USCIS said it “is eager to implement all of the proposed enhancements to the EB-5 program that it first announced on May 19, 2011.” USCIS is exploring how it can accelerate the implementation of premium processing, “which customarily takes months due to the need to revise the applicable forms.” USCIS said it is hiring economists and other experts who will enhance and accelerate the adjudication process and also help constitute the Decision Board that was first described on May 19.
A related Q&A is available at http://www.uscis.gov/portal/site/uscis/menuitem.5af9bb95919f35e66f614176543f6d1a/?vgnextoid=efccf0aec9262310VgnVCM100000082ca60aRCRD&vgnextchannel=facb83453d4a3210VgnVCM100000b92ca60aRCRD. Information on the proposed enhancements to EB-5 processing is available at http://www.uscis.gov/USCIS/Outreach/Feedback%20Opportunities/Operartional%20Proposals%20for%20Comment/EB-5-Proposal-18May11.pdf.
U.S. Citizenship and Immigration Services (USCIS) released its latest data on EB-5 filings and regional centers (RCs) at its September 15, 2011, “EB-5 Immigrant Investor Quarterly Engagement” stakeholders meeting, showing that regional center (RC) filings and EB-5 approvals continued to increase. Included in the discussion were updates on I-924 information use, guidance for annual report filings, inquiries on service errors, removal of conditions, part-time versus full-time positions, duration of employment, acquisitions of existing businesses, indirect jobs, troubled businesses, job creation records, regional center geographic boundaries, and multiple investors. There was also an open forum Q&A.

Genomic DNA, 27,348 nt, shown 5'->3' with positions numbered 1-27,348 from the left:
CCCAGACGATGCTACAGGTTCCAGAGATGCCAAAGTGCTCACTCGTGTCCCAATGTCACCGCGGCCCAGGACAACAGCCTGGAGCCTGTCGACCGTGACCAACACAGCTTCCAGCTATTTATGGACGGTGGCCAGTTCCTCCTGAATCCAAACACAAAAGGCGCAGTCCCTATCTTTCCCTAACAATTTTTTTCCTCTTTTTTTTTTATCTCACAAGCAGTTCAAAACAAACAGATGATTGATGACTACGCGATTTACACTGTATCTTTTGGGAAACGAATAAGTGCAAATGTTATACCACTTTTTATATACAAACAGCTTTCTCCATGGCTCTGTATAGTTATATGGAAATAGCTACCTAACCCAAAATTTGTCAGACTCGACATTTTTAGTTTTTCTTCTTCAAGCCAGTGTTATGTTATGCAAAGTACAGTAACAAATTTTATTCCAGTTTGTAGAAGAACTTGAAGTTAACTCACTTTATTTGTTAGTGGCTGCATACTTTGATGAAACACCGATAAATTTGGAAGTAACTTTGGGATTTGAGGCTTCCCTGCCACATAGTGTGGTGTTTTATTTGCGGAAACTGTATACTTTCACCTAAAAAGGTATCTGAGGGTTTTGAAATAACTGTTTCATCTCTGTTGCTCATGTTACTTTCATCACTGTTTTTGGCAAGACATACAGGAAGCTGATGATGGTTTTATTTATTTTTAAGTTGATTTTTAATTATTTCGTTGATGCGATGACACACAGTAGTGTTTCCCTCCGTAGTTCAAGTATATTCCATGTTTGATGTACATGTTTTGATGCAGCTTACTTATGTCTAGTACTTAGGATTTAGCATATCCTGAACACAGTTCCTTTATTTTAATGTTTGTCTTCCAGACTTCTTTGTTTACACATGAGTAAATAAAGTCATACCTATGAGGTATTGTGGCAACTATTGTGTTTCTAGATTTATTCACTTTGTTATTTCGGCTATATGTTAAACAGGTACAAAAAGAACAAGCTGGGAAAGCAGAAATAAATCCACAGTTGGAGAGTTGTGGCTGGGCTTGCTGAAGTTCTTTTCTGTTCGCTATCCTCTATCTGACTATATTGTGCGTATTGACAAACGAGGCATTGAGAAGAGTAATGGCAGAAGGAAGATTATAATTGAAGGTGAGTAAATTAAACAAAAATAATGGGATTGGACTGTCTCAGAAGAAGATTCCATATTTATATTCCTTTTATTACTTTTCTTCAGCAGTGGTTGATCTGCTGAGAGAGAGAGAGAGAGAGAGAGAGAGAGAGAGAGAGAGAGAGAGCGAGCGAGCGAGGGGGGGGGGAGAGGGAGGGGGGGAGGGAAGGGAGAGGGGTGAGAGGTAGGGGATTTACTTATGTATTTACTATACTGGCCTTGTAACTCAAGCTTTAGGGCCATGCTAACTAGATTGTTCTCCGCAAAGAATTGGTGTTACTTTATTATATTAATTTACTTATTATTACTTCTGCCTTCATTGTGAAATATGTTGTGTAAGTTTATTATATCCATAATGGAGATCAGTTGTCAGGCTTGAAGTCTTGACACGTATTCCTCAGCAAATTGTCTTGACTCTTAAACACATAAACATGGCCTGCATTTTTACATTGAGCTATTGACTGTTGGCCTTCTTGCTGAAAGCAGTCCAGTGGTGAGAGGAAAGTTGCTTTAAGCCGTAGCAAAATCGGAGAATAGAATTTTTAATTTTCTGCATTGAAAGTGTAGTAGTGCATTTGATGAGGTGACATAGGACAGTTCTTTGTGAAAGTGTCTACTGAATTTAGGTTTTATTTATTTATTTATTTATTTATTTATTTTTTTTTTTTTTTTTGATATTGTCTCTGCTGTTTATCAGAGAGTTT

USCIS Director Alejandro Mayorkas said the EB-5 program is a high priority for USCIS and that the agency realizes its job-creating potential. He noted that the implementation of premium processing will take time because the agency must draft a new form, but he said USCIS will try to speed up adjudications anyway. He also said that a decision board will be implemented soon for regional center applications, and that the agency realizes the board needs to be staffed with experts. To that end, USCIS has hired an economist and three business analysts, and is open to hiring more if needed.